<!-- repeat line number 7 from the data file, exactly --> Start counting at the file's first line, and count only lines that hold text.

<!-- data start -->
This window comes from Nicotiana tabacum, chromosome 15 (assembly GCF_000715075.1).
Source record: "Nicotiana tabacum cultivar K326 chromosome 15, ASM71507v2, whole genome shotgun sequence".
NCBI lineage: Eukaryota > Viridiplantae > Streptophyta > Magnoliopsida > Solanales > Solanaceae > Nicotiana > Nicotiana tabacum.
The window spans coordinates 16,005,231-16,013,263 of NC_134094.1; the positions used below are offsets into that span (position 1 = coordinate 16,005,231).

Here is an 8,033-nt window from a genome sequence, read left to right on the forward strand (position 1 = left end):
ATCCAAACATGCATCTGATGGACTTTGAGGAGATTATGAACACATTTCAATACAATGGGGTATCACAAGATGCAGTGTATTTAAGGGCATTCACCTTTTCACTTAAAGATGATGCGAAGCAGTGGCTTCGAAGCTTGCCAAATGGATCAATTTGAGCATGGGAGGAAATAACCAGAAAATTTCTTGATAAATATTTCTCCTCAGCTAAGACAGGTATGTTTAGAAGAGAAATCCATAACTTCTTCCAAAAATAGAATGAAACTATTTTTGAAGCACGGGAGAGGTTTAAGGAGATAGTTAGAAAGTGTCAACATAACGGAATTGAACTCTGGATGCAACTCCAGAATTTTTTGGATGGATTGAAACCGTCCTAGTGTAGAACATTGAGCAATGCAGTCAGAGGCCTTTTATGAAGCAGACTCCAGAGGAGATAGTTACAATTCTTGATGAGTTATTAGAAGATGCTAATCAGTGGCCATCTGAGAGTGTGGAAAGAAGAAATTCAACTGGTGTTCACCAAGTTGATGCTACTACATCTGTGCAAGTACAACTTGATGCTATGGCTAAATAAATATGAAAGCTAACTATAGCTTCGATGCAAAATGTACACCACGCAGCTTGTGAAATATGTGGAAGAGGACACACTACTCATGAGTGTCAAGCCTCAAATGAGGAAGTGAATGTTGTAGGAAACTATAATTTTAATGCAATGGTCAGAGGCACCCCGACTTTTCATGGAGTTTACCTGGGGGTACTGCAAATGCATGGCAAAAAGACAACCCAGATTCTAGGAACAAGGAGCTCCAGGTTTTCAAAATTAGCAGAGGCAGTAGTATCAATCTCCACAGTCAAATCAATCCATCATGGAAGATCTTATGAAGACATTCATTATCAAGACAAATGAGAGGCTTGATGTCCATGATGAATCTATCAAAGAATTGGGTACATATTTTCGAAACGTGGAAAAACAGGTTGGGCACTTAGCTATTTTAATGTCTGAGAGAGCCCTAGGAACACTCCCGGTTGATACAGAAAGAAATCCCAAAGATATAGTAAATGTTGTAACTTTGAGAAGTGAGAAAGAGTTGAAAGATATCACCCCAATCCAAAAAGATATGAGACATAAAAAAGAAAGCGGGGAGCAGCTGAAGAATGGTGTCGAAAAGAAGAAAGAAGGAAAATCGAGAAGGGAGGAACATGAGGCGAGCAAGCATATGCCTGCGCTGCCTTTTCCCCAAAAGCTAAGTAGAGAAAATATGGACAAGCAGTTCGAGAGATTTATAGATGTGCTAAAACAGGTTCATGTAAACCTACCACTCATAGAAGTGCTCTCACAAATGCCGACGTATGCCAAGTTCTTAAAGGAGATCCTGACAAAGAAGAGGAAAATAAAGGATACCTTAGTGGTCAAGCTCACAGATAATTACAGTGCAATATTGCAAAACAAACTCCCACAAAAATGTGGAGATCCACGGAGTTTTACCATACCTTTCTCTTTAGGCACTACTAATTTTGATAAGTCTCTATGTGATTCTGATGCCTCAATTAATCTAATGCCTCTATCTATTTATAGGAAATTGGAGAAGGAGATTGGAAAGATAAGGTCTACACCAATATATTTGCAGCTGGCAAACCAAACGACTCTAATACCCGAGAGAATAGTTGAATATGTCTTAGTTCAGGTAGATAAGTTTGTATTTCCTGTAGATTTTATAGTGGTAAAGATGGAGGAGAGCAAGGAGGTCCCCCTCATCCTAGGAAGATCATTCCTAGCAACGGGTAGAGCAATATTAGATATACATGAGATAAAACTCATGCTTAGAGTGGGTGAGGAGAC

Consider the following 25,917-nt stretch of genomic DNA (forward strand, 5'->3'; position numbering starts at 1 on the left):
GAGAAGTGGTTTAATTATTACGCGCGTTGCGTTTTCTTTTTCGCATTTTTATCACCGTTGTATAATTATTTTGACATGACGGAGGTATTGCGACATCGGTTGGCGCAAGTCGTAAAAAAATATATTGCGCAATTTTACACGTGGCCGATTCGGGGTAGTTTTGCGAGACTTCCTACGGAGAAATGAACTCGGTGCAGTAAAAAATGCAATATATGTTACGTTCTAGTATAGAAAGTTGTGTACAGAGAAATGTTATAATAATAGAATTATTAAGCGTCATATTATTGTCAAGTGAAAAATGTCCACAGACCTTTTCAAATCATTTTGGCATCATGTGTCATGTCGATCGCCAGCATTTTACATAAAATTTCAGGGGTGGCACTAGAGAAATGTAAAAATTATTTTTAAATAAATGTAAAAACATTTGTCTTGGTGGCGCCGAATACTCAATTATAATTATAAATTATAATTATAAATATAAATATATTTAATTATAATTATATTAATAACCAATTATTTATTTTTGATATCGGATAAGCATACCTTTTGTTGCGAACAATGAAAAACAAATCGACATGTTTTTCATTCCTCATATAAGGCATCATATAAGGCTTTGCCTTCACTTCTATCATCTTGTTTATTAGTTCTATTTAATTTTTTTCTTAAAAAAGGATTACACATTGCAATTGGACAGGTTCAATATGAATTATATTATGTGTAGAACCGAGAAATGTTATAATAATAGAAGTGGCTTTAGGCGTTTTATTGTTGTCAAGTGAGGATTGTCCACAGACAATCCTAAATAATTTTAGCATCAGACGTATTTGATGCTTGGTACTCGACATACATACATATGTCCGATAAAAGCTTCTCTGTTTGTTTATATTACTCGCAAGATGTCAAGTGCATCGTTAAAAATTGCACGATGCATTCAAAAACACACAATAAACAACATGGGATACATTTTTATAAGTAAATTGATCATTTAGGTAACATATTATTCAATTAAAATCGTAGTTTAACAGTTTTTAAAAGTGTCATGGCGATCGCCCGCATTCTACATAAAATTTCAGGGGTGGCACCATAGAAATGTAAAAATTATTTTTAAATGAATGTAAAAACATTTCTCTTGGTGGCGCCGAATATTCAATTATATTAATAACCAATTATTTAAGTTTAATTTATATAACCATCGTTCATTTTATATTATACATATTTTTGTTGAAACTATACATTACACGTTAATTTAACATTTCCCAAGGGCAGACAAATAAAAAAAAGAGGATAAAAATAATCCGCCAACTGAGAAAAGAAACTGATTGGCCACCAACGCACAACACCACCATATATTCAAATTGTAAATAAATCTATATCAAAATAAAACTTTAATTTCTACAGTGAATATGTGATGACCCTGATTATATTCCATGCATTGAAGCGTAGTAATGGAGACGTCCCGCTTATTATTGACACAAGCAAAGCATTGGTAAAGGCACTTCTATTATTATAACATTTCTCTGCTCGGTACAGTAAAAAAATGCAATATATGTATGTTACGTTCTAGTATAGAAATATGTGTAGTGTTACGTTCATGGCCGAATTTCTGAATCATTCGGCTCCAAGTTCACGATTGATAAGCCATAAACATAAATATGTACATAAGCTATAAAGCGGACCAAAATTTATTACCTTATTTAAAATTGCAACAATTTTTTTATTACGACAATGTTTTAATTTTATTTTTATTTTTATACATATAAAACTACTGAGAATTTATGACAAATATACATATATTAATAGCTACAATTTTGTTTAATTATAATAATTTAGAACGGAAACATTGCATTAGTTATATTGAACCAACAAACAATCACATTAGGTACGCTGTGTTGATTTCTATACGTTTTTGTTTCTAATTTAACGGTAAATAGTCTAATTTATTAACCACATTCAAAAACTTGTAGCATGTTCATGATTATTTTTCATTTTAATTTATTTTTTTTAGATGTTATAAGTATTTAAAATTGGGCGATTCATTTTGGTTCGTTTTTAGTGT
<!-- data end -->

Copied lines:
Consider the following 25,917-nt stretch of genomic DNA (forward strand, 5'->3'; position numbering starts at 1 on the left):